Taimen fishing is one of the best-kept secrets in the world.
When it comes to obscure freshwater fly fishing targets, none may fly under the radar more than the Siberian taimen (Hucho taimen). This obscure fish is the largest member of the salmonid family. That is right, it is bigger than any grayling, chinook salmon, steelhead, or brown trout you have ever tangled with. By a lot.
It is also a ferocious fighter, and by all accounts, a great eating fish too. It is popular with many a fly fisherman, but it is often caught using a traditional rod and reel too.
In today's video, river fishing legend Jeremey Wade tangles with one using a small swimbait. This taimen is a smaller specimen, but as you will see, the Mongolian taimen is a beautiful fish that you will want to add to your bucket list.
What a gorgeous fish! If the small ones are this feisty, imagine what one of the bigger ones can do. So, why is this species not more popular with anglers? Well, it probably has something to do with the remote watersheds it calls home. The giant taimen has a range that starts in the far western parts of Europe and sprawls mostly across Russia and parts of China. The most common fishery for them is probably the Amur River, which forms a partial border between China and Russia.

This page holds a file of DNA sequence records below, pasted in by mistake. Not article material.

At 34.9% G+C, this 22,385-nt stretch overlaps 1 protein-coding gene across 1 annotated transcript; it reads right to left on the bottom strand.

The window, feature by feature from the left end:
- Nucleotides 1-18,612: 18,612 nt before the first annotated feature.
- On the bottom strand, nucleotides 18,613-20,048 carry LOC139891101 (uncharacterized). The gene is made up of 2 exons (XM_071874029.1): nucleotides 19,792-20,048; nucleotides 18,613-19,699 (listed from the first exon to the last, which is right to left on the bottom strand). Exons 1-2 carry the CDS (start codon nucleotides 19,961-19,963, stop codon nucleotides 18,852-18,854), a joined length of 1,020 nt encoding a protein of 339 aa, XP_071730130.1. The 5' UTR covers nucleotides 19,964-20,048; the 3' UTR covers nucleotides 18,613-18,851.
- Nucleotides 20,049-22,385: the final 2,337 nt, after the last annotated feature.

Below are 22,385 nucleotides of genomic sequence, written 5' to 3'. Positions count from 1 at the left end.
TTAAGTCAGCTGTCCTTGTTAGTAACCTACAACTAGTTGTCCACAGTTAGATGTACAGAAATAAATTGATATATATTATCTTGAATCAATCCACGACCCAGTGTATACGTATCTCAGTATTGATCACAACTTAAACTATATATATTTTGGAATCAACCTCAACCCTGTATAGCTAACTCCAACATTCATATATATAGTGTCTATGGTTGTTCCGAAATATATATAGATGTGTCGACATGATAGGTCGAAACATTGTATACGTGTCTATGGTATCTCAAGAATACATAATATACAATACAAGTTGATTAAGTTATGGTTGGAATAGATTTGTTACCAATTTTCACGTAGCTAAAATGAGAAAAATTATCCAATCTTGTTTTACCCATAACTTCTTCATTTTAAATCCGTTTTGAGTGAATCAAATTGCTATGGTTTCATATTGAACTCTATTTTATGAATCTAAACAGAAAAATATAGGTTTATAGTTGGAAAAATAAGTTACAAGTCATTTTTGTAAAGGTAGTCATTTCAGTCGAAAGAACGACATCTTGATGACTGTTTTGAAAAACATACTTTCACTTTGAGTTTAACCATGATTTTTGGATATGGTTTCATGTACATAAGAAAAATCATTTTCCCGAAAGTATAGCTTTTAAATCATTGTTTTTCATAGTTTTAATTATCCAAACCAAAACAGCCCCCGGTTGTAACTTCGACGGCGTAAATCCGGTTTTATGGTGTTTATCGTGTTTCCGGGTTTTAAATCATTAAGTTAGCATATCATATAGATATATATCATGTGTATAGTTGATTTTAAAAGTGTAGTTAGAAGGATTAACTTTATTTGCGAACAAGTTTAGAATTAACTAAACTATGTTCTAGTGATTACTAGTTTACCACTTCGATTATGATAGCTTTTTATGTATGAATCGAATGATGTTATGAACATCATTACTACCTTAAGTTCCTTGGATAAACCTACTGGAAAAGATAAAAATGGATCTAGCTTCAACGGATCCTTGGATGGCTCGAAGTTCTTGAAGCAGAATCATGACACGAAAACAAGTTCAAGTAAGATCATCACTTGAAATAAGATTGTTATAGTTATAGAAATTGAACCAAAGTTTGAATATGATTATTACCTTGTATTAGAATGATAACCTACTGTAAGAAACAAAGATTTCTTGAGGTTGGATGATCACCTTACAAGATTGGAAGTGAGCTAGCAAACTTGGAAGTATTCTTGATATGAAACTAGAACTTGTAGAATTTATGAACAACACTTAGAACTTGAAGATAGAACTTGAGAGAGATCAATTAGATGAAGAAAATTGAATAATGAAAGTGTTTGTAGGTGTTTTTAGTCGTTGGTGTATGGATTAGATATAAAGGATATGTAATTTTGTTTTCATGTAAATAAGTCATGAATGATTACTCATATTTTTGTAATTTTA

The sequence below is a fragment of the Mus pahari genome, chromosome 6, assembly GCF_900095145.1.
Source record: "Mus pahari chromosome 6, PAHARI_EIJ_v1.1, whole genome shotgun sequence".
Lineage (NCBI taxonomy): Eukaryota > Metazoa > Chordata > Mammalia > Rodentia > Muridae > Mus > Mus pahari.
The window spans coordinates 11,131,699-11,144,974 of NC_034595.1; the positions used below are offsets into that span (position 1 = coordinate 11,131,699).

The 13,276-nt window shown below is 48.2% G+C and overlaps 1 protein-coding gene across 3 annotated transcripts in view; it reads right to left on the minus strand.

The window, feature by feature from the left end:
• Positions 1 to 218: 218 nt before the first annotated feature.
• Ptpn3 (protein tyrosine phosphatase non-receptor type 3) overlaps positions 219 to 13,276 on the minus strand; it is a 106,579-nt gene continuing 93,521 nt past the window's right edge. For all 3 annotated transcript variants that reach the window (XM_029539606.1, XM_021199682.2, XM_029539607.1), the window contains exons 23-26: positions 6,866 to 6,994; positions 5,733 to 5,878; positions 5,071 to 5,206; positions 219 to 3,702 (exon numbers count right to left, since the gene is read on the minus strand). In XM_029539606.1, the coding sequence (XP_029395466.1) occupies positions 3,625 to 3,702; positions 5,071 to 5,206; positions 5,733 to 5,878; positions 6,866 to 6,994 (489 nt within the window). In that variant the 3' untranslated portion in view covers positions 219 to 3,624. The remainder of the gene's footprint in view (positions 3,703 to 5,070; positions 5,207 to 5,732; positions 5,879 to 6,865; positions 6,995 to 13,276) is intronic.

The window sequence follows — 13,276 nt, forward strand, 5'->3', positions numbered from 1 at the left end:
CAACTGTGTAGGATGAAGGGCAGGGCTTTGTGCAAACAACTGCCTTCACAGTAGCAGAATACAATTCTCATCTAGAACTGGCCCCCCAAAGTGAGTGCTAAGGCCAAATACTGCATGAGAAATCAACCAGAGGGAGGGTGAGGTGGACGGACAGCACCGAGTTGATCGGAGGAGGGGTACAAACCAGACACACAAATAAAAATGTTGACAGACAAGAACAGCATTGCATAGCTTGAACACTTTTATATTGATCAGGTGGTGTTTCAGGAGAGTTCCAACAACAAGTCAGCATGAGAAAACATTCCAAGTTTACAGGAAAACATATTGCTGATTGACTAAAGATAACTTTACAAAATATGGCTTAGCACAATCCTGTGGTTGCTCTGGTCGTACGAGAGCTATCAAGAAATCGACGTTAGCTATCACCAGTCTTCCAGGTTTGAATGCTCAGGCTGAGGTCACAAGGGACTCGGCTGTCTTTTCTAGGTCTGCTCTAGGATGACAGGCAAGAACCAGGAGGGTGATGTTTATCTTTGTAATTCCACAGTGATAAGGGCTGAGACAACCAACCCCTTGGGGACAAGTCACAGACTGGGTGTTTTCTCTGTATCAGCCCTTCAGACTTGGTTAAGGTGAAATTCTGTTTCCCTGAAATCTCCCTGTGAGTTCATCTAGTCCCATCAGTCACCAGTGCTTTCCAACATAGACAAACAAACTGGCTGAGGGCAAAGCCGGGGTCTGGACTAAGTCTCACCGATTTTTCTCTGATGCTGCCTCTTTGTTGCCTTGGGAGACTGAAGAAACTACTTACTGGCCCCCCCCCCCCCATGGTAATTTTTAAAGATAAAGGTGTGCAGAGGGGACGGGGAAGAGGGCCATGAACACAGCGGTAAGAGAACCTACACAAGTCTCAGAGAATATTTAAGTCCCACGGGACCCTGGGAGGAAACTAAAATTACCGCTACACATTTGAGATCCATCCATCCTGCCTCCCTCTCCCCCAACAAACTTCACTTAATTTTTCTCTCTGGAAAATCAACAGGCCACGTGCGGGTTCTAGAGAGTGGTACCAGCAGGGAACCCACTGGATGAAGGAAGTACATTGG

The species is also common in the Yana River, Pechora, and Volga River systems. Taimen populations are found in parts of Siberia and Mongolia, mainly in the Lena, Selgena, and Yenisei Rivers. It is found in ocean drainages to the Pacific and far, far to the northern Arctic Ocean. As you can probably guess, these places are all extremely remote, which makes fishing trips difficult. There are not a ton of angling outfitters for this species. For anglers who make the journey to tackle them, fly rods are most popular with larger than normal dry fly and streamers being the primary method of choice. We should mention that this fish is in a bit of peril. It is listed as "vulnerable" on the IUCN's red list of threatened species. Catch and release programs and better education are being used to try and help the species rebound a bit.
In case you were wondering, the IGFA recognizes the all-tackle world record as a 108-pound, 6-ounce beast pulled from the Tigur River in Russia in January 2020. Some of the larger ones look like a standard trout took a whole bunch of steroids. For the anglers who are able to put together a trip, they will think they died and went to trout heaven when battling one a taimen!